Harmonic tremolo is one of the rarest and most interesting effects, allowing you to make your sound highly personal. It brings a much livelier motion than a tremolo, it doesn’t have the outdated stigma of the chorus, and it takes up less space than a delay or reverb. Whether you’re looking to give your arpeggios a hypnotic edge or to add some thickness to your melodic lines, the Ages brings you a new take on modulation.
Harmonic tremolo lives under many names: vibrato, harmonic vibrato, harmonic tremolo, vibe, univibe, and so on. In every instance, the goal remains the same-- to change the pitch of your notes in a cyclic way (rather than changing the volume like a regular tremolo) while putting the lows and highs out of phase. That separation between frequencies evokes the Leslie cabinet, and it’s not just by coincidence: the first harmonic tremolos, including the Univibe and the built-in vibratos from old Magnatone amps, have been designed to emulate the Leslie.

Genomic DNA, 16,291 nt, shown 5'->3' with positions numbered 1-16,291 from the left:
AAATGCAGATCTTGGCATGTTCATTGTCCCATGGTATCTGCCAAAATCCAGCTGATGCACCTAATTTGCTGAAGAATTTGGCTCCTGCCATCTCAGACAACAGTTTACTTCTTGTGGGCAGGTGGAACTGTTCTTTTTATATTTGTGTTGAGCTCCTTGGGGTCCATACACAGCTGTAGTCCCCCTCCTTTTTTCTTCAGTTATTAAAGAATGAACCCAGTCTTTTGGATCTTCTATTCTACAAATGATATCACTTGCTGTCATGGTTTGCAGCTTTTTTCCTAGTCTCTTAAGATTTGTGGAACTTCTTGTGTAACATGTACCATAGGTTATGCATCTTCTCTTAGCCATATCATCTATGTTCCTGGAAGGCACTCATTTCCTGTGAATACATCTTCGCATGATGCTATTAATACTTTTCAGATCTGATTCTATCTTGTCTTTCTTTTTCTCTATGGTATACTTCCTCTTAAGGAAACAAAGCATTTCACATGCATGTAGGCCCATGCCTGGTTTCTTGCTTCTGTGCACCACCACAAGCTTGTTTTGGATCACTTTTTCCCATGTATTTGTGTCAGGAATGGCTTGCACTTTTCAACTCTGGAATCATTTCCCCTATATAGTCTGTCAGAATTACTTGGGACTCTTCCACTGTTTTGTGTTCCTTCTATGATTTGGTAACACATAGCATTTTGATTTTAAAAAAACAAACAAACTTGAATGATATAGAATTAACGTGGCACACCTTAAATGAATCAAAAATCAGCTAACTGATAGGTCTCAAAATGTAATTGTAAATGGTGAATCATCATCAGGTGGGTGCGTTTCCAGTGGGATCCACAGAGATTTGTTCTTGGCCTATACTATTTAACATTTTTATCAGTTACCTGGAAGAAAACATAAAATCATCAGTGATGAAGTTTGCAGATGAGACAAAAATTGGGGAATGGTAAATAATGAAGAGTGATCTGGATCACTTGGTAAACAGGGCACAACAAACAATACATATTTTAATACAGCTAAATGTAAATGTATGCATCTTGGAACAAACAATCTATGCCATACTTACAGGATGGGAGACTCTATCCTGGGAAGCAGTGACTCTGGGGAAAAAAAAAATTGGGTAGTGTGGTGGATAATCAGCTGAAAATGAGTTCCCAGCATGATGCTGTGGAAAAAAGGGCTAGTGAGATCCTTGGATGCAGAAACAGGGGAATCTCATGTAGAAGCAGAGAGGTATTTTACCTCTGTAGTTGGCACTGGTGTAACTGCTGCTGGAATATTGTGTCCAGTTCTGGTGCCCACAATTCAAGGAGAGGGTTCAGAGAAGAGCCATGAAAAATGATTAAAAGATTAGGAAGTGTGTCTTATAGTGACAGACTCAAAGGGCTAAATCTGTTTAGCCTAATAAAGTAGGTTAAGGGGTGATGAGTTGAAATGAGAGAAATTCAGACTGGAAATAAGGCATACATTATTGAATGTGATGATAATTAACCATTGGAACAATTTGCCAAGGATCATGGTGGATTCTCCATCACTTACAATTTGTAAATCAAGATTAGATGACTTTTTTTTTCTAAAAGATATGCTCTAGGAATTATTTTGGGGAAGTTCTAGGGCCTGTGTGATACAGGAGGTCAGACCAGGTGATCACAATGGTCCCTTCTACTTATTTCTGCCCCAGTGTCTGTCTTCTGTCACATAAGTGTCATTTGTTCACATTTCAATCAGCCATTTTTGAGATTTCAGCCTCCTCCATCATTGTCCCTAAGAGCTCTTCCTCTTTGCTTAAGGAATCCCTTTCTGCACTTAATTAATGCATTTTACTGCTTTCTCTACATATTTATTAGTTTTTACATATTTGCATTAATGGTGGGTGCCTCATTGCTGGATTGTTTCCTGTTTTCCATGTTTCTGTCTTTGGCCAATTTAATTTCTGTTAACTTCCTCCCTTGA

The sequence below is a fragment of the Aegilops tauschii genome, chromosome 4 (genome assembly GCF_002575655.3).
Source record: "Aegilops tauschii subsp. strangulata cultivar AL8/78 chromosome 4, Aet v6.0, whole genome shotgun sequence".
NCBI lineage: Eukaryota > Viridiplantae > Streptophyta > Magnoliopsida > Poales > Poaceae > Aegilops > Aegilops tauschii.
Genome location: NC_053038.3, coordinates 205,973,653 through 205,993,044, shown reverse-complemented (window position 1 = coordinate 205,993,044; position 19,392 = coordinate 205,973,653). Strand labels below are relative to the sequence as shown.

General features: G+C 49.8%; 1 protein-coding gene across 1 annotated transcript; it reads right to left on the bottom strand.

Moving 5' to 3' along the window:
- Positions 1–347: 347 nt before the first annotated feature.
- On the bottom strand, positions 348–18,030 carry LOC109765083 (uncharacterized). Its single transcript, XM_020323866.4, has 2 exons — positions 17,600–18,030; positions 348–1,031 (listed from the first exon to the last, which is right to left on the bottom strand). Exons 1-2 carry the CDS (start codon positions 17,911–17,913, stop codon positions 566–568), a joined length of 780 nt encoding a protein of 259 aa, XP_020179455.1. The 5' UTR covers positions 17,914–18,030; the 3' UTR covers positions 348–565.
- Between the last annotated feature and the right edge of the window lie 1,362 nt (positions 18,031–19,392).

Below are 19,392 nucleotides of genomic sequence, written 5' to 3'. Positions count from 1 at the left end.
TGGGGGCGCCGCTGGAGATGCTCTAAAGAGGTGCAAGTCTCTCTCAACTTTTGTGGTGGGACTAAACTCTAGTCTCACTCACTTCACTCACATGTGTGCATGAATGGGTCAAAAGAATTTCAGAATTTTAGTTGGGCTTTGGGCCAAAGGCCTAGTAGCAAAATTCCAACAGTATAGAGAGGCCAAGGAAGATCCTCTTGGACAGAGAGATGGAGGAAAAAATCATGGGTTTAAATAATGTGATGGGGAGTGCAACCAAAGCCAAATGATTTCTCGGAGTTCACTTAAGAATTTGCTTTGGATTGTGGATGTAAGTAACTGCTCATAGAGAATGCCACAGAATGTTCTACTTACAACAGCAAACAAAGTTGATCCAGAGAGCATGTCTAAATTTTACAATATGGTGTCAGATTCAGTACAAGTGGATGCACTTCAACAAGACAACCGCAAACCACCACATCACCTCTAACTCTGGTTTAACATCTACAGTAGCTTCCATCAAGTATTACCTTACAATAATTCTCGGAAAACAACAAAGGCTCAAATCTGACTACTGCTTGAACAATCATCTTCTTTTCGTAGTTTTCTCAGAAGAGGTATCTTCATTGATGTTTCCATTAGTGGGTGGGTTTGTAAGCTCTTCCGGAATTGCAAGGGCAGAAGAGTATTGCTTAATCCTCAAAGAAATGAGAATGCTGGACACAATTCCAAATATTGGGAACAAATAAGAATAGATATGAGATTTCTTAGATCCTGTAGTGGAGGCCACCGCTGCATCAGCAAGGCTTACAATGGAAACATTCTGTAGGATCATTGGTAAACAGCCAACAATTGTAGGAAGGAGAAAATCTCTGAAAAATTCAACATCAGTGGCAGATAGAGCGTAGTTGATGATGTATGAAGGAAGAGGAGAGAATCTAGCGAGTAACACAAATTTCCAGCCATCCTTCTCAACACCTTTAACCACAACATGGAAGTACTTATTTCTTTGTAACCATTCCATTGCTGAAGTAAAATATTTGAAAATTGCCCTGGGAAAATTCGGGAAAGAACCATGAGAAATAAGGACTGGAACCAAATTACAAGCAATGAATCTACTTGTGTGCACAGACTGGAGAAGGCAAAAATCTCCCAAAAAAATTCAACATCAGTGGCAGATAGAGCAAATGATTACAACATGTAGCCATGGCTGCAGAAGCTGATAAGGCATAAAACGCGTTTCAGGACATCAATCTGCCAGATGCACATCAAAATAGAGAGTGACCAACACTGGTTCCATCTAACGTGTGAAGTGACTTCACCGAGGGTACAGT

The Ages’ attack follower can work in two different ways. You choose whether it impacts the rate or the depth according to how hard you hit the strings. Secondary settings allow you to adjust every parameter
in the most minute way for unprecedented results. Imagine making the effect faster by strumming harder to make your bridge or solo more intense (and the rate automatically decreases until it reaches the one you originally set up with the tap tempo), or making your tremolo less present by playing softer in order to avoid making your rhythm parts too busy.